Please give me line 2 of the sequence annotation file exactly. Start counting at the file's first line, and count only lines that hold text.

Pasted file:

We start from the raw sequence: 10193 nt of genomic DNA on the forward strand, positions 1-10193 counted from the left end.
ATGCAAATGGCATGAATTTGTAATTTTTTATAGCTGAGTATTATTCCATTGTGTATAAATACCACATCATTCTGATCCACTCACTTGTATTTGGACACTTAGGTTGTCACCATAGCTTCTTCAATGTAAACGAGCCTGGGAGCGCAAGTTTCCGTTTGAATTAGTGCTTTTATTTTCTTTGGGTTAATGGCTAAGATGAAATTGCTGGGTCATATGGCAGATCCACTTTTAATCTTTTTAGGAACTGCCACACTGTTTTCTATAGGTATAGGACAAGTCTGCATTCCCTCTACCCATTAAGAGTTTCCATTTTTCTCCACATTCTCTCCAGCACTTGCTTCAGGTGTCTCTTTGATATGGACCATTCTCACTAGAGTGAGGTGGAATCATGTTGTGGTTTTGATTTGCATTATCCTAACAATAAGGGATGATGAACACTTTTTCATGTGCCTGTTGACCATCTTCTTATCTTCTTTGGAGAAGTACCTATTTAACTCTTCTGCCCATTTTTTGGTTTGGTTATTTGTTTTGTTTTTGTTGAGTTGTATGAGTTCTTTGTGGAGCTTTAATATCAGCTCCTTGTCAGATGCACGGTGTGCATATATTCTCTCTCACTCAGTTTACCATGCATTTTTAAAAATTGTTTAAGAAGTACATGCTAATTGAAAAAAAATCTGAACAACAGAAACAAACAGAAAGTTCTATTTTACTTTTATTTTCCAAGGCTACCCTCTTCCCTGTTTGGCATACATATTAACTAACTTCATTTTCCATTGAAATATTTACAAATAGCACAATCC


ATGCAAATGGCATGAATTTGTAATTTTTTATAGCTGAGTATTATTCCATTGTGTATAAATACCACATCATTCTGATCCACTCACTTGTATTTGGACACTTAGGTTGTCACCATAGCTTCTTCAATGTAAACGAGCCTGGGAGCGCAAGTTTCCGTTTGAATTAGTGCTTTTATTTTCTTTGGGTTAATGGCTAAGATGAAATTGCTGGGTCATATGGCAGATCCACTTTTAATCTTTTTAGGAACTGCCACACTGTTTTCTATAGGTATAGGACAAGTCTGCATTCCCTCTACCCATTAAGAGTTTCCATTTTTCTCCACATTCTCTCCAGCACTTGCTTCAGGTGTCTCTTTGATATGGACCATTCTCACTAGAGTGAGGTGGAATCATGTTGTGGTTTTGATTTGCATTATCCTAACAATAAGGGATGATGAACACTTTTTCATGTGCCTGTTGACCATCTTCTTATCTTCTTTGGAGAAGTACCTATTTAACTCTTCTGCCCATTTTTTGGTTTGGTTATTTGTTTTGTTTTTGTTGAGTTGTATGAGTTCTTTGTGGAGCTTTAATATCAGCTCCTTGTCAGATGCACGGTGTGCATATATTCTCTCTCACTCAGTTTACCATGCATTTTTAAAAATTGTTTAAGAAGTACATGCTAATTGAAAAAAAATCTGAACAACAGAAACAAACAGAAAGTTCTATTTTACTTTTATTTTCCAAGGCTACCCTCTTCCCTGTTTGGCATACATATTAACTAACTTCATTTTCCATTGAAATATTTACAAATAGCACAATCC